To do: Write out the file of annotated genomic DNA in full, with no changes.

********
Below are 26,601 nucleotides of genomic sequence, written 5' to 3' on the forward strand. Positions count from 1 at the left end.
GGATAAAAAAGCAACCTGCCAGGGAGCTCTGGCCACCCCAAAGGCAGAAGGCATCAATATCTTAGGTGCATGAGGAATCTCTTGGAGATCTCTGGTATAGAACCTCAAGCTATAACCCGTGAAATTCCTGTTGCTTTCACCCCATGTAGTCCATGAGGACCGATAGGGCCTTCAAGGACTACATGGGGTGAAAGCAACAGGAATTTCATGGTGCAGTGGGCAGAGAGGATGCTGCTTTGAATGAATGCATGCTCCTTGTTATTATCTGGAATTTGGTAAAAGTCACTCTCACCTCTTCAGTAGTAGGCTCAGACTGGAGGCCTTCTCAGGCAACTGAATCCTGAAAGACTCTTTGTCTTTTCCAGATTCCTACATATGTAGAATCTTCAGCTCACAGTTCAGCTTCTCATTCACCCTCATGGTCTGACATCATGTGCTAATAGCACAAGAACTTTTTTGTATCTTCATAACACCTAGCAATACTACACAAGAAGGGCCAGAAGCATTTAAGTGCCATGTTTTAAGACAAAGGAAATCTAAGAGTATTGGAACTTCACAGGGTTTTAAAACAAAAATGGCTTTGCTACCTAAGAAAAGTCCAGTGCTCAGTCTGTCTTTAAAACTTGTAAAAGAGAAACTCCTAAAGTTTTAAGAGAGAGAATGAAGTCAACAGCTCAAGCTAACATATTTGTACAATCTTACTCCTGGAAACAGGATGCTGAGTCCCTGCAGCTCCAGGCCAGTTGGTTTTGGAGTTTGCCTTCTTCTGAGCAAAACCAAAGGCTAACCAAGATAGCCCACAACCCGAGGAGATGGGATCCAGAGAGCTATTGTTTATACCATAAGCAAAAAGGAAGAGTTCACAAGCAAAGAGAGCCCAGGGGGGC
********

Below are 26,601 nucleotides of genomic sequence, written 5' to 3' on the forward strand. Positions count from 1 at the left end.
GGATAAAAAAGCAACCTGCCAGGGAGCTCTGGCCACCCCAAAGGCAGAAGGCATCAATATCTTAGGTGCATGAGGAATCTCTTGGAGATCTCTGGTATAGAACCTCAAGCTATAACCCGTGAAATTCCTGTTGCTTTCACCCCATGTAGTCCATGAGGACCGATAGGGCCTTCAAGGACTACATGGGGTGAAAGCAACAGGAATTTCATGGTGCAGTGGGCAGAGAGGATGCTGCTTTGAATGAATGCATGCTCCTTGTTATTATCTGGAATTTGGTAAAAGTCACTCTCACCTCTTCAGTAGTAGGCTCAGACTGGAGGCCTTCTCAGGCAACTGAATCCTGAAAGACTCTTTGTCTTTTCCAGATTCCTACATATGTAGAATCTTCAGCTCACAGTTCAGCTTCTCATTCACCCTCATGGTCTGACATCATGTGCTAATAGCACAAGAACTTTTTTGTATCTTCATAACACCTAGCAATACTACACAAGAAGGGCCAGAAGCATTTAAGTGCCATGTTTTAAGACAAAGGAAATCTAAGAGTATTGGAACTTCACAGGGTTTTAAAACAAAAATGGCTTTGCTACCTAAGAAAAGTCCAGTGCTCAGTCTGTCTTTAAAACTTGTAAAAGAGAAACTCCTAAAGTTTTAAGAGAGAGAATGAAGTCAACAGCTCAAGCTAACATATTTGTACAATCTTACTCCTGGAAACAGGATGCTGAGTCCCTGCAGCTCCAGGCCAGTTGGTTTTGGAGTTTGCCTTCTTCTGAGCAAAACCAAAGGCTAACCAAGATAGCCCACAACCCGAGGAGATGGGATCCAGAGAGCTATTGTTTATACCATAAGCAAAAAGGAAGAGTTCACAAGCAAAGAGAGCCCAGGGGGGC